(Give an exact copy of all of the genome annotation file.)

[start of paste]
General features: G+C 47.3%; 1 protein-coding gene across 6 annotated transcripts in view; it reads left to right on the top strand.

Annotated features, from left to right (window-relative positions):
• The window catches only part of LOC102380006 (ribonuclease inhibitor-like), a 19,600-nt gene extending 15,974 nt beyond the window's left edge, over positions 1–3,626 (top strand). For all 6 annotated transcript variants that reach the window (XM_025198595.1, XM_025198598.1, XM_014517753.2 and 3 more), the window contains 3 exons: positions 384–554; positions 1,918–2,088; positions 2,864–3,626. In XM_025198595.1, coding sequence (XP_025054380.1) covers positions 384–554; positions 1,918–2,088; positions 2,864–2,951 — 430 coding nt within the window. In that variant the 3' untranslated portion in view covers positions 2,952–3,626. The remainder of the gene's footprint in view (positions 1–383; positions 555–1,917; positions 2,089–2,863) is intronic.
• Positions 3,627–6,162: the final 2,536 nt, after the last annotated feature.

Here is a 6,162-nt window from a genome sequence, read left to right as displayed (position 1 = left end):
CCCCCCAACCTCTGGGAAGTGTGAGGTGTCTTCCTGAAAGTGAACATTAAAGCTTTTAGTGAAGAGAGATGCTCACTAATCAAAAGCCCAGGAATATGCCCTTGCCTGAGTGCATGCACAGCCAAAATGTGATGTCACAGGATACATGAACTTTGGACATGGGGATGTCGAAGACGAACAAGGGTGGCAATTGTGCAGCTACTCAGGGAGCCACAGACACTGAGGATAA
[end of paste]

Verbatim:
General features: G+C 47.3%; 1 protein-coding gene across 6 annotated transcripts in view; it reads left to right on the top strand.

Annotated features, from left to right (window-relative positions):
• The window catches only part of LOC102380006 (ribonuclease inhibitor-like), a 19,600-nt gene extending 15,974 nt beyond the window's left edge, over positions 1–3,626 (top strand). For all 6 annotated transcript variants that reach the window (XM_025198595.1, XM_025198598.1, XM_014517753.2 and 3 more), the window contains 3 exons: positions 384–554; positions 1,918–2,088; positions 2,864–3,626. In XM_025198595.1, coding sequence (XP_025054380.1) covers positions 384–554; positions 1,918–2,088; positions 2,864–2,951 — 430 coding nt within the window. In that variant the 3' untranslated portion in view covers positions 2,952–3,626. The remainder of the gene's footprint in view (positions 1–383; positions 555–1,917; positions 2,089–2,863) is intronic.
• Positions 3,627–6,162: the final 2,536 nt, after the last annotated feature.

Here is a 6,162-nt window from a genome sequence, read left to right as displayed (position 1 = left end):
CCCCCCAACCTCTGGGAAGTGTGAGGTGTCTTCCTGAAAGTGAACATTAAAGCTTTTAGTGAAGAGAGATGCTCACTAATCAAAAGCCCAGGAATATGCCCTTGCCTGAGTGCATGCACAGCCAAAATGTGATGTCACAGGATACATGAACTTTGGACATGGGGATGTCGAAGACGAACAAGGGTGGCAATTGTGCAGCTACTCAGGGAGCCACAGACACTGAGGATAA